• SPG category 6 = 20,000 points ($10,000); peak season 25,000 points ($12,500)
  • SPG category 7 = 30,000 points ($15,000); peak season 35,000 points ($17,500) 

The Starwood Preferred Guest table illustrates the common complaint about SPG with extraordinarily high redemption cost for high category hotels. The high cost of reward nights for category 5, 6 and 7 hotels are outliers among the average cost of $4,000 to $5,000 in base spend to earn a free night at the highest category hotels. The high cost of high-end hotel rewards necessitates high value promotions as an essential component for making SPG competitive to other programs.


IHG Priority Club = 10 points per dollar, except Staybridge Suites and Candlewood Suites 5 points/$1

  • Holiday Inn / Holiday Inn Express = 10,000 points ($1,000); 15,000 points ($1,500); 25,000 points ($2,500)
  • Candlewood Suites = 15,000 points ($1,500)
  • Staybridge Suites = 20,000 points ($2,000)
  • Crowne Plaza / Hotel Indigo = 25,000 points ($2,500)
  • InterContinental Hotels = 30,000 points ($3,000) or 40,000 points ($4,000)

Base points equivalent value shown will be higher if hotel stay pattern includes Staybridge Suites and Candlewood Suites earning just 5 base points per dollar. IHG’s Staybridge Suites and Candlewood Suites make up a much smaller overall percentage of IHG hotels compared to Marriott Rewards Residence Inn and TownePlace Suites for Marriott among the hotel brands offering lower base point earn rates.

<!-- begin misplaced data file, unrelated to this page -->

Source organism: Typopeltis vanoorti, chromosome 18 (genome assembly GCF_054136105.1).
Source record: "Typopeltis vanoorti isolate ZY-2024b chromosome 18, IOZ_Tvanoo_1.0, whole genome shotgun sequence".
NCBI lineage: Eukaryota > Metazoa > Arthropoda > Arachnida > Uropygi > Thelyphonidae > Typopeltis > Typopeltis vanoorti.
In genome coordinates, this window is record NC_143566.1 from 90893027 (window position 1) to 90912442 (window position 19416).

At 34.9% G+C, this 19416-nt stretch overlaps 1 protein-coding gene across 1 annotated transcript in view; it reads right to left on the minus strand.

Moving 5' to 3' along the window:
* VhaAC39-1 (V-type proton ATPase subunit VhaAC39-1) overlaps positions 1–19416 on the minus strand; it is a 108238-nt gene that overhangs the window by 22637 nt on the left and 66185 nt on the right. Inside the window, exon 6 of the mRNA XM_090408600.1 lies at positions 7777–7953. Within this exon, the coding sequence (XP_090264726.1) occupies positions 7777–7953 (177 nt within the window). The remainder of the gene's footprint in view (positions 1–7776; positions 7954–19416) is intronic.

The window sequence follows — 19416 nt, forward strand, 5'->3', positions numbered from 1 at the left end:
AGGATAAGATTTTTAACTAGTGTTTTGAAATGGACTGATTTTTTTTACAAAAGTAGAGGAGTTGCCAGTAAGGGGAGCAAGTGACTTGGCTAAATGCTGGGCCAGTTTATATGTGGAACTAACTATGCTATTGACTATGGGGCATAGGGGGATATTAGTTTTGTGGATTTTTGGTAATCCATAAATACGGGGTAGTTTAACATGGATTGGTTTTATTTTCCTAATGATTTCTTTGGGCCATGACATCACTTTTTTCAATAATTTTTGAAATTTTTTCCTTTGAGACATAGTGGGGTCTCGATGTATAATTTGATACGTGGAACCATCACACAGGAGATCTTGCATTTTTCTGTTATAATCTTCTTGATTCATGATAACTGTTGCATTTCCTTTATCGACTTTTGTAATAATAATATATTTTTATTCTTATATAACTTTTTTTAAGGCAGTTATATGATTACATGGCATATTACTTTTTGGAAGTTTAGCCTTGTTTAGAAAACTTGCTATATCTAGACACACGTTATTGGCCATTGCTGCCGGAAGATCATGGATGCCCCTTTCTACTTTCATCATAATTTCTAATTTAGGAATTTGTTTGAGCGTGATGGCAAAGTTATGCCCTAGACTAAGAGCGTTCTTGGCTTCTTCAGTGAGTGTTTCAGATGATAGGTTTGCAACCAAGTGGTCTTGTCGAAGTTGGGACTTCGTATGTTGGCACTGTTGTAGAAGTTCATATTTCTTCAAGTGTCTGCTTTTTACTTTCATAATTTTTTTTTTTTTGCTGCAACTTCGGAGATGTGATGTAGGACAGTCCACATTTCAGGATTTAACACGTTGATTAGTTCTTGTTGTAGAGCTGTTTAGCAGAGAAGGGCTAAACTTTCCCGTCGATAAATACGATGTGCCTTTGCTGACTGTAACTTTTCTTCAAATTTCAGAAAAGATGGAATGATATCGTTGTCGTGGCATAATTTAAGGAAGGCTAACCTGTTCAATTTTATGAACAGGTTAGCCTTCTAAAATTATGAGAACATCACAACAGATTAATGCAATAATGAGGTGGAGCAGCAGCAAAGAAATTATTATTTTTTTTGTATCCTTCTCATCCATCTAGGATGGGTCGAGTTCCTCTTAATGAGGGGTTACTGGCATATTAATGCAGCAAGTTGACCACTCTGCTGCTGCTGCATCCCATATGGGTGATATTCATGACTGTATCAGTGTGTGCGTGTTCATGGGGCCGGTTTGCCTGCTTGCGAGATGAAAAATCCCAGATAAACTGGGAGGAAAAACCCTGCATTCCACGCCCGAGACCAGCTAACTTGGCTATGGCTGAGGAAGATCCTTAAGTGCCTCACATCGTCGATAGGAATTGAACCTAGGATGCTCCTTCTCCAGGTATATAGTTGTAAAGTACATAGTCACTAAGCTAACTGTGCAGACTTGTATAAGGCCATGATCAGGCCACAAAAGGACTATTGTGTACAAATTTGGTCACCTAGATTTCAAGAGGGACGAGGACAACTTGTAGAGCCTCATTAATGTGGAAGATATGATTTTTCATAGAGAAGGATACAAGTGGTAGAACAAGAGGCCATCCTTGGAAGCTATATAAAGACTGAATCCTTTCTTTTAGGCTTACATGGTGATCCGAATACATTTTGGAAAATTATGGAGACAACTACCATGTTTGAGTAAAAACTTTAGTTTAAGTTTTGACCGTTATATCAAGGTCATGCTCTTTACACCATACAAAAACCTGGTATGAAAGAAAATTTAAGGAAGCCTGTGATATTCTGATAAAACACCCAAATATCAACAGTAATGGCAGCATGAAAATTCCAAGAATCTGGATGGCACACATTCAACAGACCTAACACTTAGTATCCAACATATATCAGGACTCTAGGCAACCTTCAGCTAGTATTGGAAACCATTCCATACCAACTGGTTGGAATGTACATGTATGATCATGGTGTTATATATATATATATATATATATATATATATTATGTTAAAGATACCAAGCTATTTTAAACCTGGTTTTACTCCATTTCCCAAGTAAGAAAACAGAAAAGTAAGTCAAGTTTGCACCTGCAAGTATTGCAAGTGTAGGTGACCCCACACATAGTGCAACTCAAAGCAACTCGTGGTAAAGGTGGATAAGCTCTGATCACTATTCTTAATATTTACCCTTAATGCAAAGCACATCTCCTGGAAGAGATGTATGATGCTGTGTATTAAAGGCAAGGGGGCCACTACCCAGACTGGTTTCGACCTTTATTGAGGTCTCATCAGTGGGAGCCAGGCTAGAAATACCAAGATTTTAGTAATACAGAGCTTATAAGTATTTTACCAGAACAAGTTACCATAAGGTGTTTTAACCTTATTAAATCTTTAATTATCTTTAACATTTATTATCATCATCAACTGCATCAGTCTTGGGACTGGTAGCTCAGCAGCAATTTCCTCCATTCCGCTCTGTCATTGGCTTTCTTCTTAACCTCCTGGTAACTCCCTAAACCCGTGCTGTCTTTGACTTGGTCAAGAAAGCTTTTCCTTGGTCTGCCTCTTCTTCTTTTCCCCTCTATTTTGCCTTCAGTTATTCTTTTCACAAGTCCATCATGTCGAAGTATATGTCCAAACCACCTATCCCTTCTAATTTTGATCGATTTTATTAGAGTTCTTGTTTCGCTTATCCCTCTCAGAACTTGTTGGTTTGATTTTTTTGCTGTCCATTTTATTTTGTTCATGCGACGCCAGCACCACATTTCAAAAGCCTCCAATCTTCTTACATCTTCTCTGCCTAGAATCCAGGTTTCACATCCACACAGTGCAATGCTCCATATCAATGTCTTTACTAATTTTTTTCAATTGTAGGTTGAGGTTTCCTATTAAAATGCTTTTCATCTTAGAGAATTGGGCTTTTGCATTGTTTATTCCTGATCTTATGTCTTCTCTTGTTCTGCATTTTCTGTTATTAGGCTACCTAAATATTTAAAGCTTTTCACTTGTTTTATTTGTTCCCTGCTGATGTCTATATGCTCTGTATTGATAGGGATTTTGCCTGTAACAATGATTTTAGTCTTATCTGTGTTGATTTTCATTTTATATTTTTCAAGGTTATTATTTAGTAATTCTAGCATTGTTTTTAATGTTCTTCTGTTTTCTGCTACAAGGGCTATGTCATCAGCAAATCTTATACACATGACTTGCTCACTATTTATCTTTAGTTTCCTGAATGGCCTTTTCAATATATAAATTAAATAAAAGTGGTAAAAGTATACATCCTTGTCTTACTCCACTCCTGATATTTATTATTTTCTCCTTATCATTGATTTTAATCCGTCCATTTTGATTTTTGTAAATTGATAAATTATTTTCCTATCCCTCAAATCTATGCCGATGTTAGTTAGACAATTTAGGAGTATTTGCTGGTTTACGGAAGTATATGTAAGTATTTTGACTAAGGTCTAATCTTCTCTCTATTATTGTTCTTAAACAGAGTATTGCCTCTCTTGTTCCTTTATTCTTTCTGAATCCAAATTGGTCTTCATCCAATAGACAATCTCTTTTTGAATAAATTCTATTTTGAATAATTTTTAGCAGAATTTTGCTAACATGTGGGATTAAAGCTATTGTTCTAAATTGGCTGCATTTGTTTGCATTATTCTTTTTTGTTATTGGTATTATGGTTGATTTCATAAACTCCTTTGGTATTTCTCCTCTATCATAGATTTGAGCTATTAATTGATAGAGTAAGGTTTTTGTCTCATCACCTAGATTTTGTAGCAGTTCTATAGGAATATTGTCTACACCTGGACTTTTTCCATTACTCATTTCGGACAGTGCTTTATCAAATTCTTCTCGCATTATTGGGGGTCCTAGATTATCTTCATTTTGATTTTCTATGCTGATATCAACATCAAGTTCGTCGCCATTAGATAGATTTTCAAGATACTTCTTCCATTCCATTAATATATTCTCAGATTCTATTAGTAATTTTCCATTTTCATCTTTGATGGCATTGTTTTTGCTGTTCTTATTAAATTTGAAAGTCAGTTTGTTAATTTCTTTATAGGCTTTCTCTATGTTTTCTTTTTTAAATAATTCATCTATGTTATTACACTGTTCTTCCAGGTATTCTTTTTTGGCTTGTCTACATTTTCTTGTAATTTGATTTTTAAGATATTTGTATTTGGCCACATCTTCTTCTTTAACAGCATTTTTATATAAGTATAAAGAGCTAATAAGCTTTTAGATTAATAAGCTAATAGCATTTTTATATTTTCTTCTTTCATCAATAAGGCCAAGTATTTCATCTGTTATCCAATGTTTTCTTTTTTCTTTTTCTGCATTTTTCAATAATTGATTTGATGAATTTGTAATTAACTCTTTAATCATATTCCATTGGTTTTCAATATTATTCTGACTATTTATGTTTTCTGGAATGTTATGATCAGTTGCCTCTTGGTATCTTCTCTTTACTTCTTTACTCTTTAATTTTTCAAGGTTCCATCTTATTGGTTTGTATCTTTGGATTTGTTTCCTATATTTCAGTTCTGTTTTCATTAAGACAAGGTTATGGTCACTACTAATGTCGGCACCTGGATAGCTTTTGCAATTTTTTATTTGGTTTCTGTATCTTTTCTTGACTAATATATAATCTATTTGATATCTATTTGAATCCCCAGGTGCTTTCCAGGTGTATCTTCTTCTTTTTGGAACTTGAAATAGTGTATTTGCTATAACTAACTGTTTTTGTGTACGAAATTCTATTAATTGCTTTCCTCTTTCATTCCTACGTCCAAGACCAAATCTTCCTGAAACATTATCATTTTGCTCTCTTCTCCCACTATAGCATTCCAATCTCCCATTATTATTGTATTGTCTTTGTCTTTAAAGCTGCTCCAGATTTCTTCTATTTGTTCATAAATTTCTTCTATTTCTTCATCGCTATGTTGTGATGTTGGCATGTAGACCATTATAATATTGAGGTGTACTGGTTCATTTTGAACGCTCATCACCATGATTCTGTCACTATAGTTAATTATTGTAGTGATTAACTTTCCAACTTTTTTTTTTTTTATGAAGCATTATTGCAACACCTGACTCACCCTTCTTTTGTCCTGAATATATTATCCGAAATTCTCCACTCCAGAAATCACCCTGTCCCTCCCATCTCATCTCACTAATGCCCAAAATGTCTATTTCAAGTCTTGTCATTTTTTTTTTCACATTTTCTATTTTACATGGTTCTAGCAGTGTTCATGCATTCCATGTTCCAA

Loyalty Traveler Analysis:

The main thing to remember is the hotel spend values shown above are the maximum hotel spend needed to earn a free night for the hotel category reward. As a loyalty program member and consumer my goal is to reduce the $3,500 in hotel spend needed for a Marriott Rewards category 7 hotel reward night by as much as possible.

The two primary ways to earn points at a better rate are promotions and hotel loyalty elite status. The combination of base points from hotel spend, bonus points from loyalty promotions and bonus points for elite level membership lower the hotel spend needed for a reward night using points.

For example: I am a Starwood Preferred Guest Platinum member. Last month I stayed at the Sheraton Sunnyvale on a $79 room rate. I received $79 x 2 base points + $79 x 1 elite bonus point + 500 platinum amenity bonus points = 737 points (plus complimentary breakfast at the hotel restaurant Faz).